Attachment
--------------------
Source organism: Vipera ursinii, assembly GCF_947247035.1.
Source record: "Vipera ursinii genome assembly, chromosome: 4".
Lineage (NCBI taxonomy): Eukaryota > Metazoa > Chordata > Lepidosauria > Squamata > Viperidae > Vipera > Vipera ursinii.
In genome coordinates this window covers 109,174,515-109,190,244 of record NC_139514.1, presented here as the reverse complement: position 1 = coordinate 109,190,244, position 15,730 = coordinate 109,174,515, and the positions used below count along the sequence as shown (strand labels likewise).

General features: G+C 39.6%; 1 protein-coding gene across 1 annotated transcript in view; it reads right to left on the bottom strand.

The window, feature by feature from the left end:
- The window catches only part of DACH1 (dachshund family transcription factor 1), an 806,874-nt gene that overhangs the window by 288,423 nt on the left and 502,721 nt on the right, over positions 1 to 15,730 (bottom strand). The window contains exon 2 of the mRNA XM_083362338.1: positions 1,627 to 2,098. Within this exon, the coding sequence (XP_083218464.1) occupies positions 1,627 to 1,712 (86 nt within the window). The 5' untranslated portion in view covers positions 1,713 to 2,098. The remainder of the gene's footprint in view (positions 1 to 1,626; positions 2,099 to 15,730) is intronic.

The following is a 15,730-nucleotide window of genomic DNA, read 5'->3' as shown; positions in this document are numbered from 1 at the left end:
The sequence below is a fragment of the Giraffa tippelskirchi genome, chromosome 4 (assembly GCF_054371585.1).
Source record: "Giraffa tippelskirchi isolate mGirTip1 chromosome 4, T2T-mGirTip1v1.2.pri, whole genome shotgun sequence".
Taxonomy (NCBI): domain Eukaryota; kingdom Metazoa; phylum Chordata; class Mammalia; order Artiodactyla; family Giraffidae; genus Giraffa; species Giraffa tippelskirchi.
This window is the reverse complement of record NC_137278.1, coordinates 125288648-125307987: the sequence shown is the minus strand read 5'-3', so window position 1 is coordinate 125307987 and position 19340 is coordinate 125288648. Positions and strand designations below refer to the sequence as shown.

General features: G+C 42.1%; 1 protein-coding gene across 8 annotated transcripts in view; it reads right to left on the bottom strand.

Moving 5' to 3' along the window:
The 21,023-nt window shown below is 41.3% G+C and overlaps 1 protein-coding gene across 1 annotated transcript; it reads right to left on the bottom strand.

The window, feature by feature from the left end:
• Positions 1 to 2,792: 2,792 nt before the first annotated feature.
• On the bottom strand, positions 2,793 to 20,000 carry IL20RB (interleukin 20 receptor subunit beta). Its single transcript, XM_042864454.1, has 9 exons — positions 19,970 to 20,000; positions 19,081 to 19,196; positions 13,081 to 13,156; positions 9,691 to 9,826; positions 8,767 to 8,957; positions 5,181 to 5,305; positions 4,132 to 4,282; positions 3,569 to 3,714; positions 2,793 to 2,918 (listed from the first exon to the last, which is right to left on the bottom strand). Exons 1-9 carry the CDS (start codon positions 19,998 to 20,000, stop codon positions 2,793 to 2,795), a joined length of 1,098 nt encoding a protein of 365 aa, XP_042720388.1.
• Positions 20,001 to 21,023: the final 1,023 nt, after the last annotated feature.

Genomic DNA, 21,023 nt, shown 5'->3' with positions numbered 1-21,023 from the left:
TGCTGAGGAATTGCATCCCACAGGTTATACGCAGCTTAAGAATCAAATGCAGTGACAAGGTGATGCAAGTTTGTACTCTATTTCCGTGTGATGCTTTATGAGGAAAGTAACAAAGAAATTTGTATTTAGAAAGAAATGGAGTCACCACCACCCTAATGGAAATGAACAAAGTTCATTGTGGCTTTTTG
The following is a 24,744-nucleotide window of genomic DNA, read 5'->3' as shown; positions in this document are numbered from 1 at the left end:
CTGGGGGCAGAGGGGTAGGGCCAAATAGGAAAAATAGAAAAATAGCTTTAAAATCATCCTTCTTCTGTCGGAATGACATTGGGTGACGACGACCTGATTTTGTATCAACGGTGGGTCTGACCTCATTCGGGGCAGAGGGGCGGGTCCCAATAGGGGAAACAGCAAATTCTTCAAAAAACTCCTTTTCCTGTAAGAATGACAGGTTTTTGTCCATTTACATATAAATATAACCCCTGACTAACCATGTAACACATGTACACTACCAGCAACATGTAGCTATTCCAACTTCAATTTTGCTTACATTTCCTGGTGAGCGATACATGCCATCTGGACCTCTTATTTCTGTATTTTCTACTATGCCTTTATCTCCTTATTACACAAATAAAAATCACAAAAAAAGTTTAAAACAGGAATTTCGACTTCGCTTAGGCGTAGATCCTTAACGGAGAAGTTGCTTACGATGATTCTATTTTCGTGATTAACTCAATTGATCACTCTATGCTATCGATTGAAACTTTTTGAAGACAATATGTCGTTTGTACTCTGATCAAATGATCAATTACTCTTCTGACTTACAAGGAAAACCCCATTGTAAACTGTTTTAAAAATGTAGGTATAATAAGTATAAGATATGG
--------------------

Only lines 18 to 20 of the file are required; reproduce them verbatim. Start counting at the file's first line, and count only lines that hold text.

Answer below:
• On the bottom strand, positions 2,793 to 20,000 carry IL20RB (interleukin 20 receptor subunit beta). Its single transcript, XM_042864454.1, has 9 exons — positions 19,970 to 20,000; positions 19,081 to 19,196; positions 13,081 to 13,156; positions 9,691 to 9,826; positions 8,767 to 8,957; positions 5,181 to 5,305; positions 4,132 to 4,282; positions 3,569 to 3,714; positions 2,793 to 2,918 (listed from the first exon to the last, which is right to left on the bottom strand). Exons 1-9 carry the CDS (start codon positions 19,998 to 20,000, stop codon positions 2,793 to 2,795), a joined length of 1,098 nt encoding a protein of 365 aa, XP_042720388.1.
• Positions 20,001 to 21,023: the final 1,023 nt, after the last annotated feature.

Genomic DNA, 21,023 nt, shown 5'->3' with positions numbered 1-21,023 from the left: